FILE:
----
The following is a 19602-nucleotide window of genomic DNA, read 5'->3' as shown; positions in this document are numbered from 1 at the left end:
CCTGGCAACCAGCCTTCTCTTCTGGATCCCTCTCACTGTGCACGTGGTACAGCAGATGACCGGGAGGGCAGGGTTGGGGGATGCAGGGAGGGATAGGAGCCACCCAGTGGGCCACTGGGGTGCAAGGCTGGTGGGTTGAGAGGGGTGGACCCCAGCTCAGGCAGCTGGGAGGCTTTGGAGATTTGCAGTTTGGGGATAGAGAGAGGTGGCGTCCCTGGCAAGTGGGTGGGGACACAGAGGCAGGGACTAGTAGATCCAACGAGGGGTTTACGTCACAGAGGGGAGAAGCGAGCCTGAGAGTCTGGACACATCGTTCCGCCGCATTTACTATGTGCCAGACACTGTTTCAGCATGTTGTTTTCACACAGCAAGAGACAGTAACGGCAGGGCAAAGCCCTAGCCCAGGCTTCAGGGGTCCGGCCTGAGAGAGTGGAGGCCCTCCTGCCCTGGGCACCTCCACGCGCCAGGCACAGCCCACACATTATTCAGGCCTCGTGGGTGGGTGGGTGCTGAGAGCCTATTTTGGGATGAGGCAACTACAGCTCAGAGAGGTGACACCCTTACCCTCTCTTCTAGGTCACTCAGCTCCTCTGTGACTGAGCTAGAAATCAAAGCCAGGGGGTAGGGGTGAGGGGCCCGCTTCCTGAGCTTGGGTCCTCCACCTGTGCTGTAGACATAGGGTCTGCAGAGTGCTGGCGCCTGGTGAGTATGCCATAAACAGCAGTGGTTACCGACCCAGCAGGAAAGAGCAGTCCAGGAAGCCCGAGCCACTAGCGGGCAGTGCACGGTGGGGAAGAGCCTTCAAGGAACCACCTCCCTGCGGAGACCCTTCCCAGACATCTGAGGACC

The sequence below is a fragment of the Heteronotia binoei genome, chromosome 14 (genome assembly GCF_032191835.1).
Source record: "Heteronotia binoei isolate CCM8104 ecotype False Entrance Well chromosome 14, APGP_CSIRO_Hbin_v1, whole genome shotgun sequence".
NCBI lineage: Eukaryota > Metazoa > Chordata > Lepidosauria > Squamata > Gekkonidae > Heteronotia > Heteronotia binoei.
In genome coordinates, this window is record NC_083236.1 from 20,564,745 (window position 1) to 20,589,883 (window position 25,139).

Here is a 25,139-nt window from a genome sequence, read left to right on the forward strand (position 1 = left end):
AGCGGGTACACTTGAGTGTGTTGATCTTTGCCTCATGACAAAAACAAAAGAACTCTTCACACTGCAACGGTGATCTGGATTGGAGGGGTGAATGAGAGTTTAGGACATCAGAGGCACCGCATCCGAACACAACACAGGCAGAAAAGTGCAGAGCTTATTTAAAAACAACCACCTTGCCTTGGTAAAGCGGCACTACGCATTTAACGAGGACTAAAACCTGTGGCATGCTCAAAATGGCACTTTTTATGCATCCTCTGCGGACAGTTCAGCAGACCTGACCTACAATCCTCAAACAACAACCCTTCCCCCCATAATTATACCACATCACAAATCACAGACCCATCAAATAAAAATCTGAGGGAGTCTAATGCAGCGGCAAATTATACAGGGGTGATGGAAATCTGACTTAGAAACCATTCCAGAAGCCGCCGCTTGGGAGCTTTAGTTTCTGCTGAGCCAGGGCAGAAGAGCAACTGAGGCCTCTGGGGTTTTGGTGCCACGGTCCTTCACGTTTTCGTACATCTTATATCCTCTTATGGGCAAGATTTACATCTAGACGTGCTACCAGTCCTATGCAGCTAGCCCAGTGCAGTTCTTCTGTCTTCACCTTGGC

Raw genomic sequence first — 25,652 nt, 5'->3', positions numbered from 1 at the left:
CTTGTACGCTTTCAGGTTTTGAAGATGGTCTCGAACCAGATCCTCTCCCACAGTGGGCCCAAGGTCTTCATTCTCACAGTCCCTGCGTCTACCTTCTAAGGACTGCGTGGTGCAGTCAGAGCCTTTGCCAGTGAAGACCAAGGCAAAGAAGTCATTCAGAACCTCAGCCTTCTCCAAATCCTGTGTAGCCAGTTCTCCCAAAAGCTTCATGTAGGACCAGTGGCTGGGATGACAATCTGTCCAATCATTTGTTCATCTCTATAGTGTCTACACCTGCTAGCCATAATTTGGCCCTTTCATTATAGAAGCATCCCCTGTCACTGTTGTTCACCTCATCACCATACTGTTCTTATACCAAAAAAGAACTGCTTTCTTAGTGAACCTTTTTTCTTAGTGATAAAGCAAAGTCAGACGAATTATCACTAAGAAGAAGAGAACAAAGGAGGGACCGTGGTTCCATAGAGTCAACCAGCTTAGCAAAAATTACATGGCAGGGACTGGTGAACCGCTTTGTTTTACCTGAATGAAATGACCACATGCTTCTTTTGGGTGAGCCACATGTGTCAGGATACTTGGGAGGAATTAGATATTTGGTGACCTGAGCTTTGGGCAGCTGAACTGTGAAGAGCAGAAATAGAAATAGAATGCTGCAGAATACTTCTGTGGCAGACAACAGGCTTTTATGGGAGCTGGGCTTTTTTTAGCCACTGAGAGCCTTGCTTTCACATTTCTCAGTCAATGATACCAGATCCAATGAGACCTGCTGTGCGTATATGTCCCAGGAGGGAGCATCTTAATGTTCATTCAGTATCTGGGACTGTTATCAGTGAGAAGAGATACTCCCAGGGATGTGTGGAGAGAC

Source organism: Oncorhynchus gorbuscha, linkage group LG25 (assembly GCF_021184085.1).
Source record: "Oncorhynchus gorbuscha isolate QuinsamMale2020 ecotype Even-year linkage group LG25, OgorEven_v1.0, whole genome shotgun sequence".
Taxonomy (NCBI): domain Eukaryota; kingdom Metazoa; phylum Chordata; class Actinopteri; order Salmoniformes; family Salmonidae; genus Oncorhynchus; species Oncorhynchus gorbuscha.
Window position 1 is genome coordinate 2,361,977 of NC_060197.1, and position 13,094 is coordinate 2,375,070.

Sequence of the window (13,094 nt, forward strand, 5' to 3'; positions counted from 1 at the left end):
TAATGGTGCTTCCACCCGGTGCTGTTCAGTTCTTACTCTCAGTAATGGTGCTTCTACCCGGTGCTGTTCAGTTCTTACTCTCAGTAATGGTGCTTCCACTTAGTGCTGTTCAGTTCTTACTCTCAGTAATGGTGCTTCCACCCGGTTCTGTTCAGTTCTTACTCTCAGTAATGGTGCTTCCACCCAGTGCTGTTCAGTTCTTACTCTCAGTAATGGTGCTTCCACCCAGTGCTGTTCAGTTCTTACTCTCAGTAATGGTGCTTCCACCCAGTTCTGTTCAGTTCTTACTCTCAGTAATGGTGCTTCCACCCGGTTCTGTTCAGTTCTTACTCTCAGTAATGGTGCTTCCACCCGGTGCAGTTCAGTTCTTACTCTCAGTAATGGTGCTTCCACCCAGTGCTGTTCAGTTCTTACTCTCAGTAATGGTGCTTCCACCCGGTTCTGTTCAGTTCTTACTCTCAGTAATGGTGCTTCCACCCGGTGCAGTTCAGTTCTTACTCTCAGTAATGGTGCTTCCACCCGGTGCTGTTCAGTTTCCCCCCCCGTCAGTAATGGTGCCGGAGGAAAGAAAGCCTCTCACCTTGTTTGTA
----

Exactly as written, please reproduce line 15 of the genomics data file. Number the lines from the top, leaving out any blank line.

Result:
Sequence of the window (13,094 nt, forward strand, 5' to 3'; positions counted from 1 at the left end):